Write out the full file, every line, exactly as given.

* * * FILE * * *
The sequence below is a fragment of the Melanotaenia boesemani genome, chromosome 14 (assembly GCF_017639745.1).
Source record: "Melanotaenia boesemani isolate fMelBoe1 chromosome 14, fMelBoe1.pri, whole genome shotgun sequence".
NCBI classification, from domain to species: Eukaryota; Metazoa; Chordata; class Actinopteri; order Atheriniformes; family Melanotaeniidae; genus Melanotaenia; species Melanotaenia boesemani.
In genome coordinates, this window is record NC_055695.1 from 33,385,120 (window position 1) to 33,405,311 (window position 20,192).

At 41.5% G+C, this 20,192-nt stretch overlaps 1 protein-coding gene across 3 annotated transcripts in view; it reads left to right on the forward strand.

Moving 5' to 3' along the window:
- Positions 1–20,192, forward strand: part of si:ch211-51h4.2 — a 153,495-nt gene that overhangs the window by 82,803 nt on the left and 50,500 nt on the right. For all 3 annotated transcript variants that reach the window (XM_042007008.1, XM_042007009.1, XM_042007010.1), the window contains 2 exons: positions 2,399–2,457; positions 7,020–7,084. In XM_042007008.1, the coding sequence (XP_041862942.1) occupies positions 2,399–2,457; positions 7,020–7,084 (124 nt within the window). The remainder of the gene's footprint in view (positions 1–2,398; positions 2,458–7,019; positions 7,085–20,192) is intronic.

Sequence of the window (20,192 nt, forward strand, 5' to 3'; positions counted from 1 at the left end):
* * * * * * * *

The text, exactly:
The sequence below is a fragment of the Melanotaenia boesemani genome, chromosome 14 (assembly GCF_017639745.1).
Source record: "Melanotaenia boesemani isolate fMelBoe1 chromosome 14, fMelBoe1.pri, whole genome shotgun sequence".
NCBI classification, from domain to species: Eukaryota; Metazoa; Chordata; class Actinopteri; order Atheriniformes; family Melanotaeniidae; genus Melanotaenia; species Melanotaenia boesemani.
In genome coordinates, this window is record NC_055695.1 from 33,385,120 (window position 1) to 33,405,311 (window position 20,192).

At 41.5% G+C, this 20,192-nt stretch overlaps 1 protein-coding gene across 3 annotated transcripts in view; it reads left to right on the forward strand.

Moving 5' to 3' along the window:
- Positions 1–20,192, forward strand: part of si:ch211-51h4.2 — a 153,495-nt gene that overhangs the window by 82,803 nt on the left and 50,500 nt on the right. For all 3 annotated transcript variants that reach the window (XM_042007008.1, XM_042007009.1, XM_042007010.1), the window contains 2 exons: positions 2,399–2,457; positions 7,020–7,084. In XM_042007008.1, the coding sequence (XP_041862942.1) occupies positions 2,399–2,457; positions 7,020–7,084 (124 nt within the window). The remainder of the gene's footprint in view (positions 1–2,398; positions 2,458–7,019; positions 7,085–20,192) is intronic.

Sequence of the window (20,192 nt, forward strand, 5' to 3'; positions counted from 1 at the left end):